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By Linda Boyd Coates, Published December 03 2011

Crystal devalues our values

One thing I learned from my recent stint as a member of the contract negotiating team for the Fargo Public Schools is that no one outside the bargaining room can actually know the intricacies and details of the negotiations. While the American Crystal Sugar situation has been chronicled extensively in the media, I am reluctant to second-guess the details of the negotiations themselves.

What I also learned, however, is that negotiating from a position of shared values is vitally important. The most highly held shared value that the Fargo School Board and the Fargo Education Association never wavered from, at any moment during this challenging negotiating year, was that the teachers who work in our schools are our most valued resource. We felt that our job was to do the very best we could for our teachers with the financial resources we had available.

That is why I simply cannot fathom the attitude voiced by American Crystal CEO David Berg when he referred to their labor contract as a “cancerous tumor” that prevented the company from “doing what needed to be done.”

Unfortunately, this ugly attitude seems to be sweeping the country. The workers who have made companies profitable through their labor, who agreed to concessions when times were bad, are being asked to “go backward” when times are good.

According to a recent US Commerce Department report, corporate profits as a percentage of the total economy are HIGHER than they have been since the 1920s, and wages as a percentage of the total economy are LOWER than they have been since the 1920s.

It was only 30 years ago that the average CEO pay was 30 times the pay of the average worker – today that has ballooned to over 300 times the pay of the average worker. Income disparity in America is reaching levels that have proven to be historically dangerous to any nation’s social fabric.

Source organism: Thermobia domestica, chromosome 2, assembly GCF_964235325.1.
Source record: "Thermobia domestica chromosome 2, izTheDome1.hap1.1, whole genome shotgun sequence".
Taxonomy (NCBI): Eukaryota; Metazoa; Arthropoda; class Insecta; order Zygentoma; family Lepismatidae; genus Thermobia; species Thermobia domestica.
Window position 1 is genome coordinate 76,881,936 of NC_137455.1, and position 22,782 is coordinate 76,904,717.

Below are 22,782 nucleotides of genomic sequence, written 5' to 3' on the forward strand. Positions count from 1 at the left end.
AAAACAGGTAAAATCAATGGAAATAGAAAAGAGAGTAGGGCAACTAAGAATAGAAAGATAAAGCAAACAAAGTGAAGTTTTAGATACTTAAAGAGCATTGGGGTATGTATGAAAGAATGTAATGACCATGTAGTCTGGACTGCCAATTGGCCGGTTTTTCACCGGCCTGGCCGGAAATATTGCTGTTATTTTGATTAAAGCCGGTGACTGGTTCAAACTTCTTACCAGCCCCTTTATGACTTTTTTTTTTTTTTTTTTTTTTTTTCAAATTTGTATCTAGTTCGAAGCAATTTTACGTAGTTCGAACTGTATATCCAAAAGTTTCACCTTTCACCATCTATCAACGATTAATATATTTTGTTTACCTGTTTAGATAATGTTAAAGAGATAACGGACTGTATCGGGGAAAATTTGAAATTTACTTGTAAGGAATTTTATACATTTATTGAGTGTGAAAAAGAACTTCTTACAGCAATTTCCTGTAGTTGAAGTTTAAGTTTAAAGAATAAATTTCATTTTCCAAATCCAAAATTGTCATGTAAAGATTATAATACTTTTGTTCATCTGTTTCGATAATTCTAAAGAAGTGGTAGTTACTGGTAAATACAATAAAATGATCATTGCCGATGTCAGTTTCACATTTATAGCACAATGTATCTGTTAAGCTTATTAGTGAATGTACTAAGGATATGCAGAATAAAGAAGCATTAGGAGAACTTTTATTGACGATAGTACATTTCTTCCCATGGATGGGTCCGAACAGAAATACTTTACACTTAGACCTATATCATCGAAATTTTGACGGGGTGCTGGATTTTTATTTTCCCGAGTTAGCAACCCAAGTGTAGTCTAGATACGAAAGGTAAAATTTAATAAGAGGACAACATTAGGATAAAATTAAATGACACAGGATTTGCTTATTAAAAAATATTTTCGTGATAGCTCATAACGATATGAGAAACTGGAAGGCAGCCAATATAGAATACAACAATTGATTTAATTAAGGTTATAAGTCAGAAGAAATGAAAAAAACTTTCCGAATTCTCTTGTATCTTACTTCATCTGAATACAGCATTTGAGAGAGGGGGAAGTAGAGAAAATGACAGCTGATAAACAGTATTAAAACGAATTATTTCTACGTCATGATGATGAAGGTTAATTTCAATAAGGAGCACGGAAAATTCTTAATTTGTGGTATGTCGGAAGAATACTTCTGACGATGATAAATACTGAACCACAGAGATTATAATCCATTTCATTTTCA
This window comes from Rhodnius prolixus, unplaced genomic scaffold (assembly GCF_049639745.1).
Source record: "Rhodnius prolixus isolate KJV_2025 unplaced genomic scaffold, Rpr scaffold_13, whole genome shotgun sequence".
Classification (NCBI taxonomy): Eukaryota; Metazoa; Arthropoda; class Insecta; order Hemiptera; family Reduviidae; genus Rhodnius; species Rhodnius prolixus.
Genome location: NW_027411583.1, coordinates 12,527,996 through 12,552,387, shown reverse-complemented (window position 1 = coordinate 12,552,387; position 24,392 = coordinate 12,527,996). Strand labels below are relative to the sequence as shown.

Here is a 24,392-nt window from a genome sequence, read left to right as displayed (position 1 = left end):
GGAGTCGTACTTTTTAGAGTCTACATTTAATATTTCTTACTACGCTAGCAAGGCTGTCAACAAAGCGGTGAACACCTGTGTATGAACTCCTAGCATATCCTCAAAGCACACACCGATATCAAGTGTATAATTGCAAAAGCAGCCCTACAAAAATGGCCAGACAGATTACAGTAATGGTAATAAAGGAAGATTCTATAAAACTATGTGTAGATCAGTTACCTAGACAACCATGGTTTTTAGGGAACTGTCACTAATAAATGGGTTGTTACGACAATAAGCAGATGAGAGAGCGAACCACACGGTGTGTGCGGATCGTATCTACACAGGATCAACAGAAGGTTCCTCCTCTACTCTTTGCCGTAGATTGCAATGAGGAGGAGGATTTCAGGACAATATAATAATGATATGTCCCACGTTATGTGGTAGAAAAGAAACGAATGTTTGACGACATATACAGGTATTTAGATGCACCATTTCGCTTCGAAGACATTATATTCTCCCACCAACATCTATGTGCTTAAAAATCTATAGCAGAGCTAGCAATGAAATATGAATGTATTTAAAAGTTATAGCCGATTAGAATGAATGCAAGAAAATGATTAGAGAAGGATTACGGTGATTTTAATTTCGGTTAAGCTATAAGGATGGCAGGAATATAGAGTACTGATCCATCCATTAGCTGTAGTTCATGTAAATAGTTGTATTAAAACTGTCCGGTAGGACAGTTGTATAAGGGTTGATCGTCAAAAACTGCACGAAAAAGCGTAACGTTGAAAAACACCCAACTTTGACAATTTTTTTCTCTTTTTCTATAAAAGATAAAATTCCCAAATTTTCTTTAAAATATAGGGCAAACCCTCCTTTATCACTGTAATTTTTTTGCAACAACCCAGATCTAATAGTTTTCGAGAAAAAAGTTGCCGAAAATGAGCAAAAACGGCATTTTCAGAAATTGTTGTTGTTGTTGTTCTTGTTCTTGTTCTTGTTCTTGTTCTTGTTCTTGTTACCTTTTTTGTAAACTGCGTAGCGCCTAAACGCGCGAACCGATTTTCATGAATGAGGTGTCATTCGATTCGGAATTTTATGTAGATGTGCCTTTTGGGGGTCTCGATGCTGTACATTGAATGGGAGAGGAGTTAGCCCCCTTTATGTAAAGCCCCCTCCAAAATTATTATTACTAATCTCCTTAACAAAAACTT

Does this mean that wealthy people and CEOs are bad guys? Of course not. What it does mean, however, is that we are perilously off-balance. Henry Ford, hardly a bleeding-heart liberal, understood nearly 100 years ago that unless workers were paid enough, there would not be a market for his cars.

When it comes home to Fargo-Moorhead, we are talking about our friends and neighbors. Pre-emptively locking the doors and shipping in cheaper labor from depressed areas of southern states is a shocking departure from a spirit of shared values.

The dedication, expertise and hard work of the American Crystal employees have made it possible for the owners to enjoy generous profits this year. These same workers have made concessions when times were tough. Now it’s time to treat them as truly valued members of the Red River Valley’s sugar production family, not a cancerous tumor to be cut away and thrown in the trash.


Boyd Coates is executive director of the FN Symphony, a member of the Fargo School Board and a former Fargo city commissioner.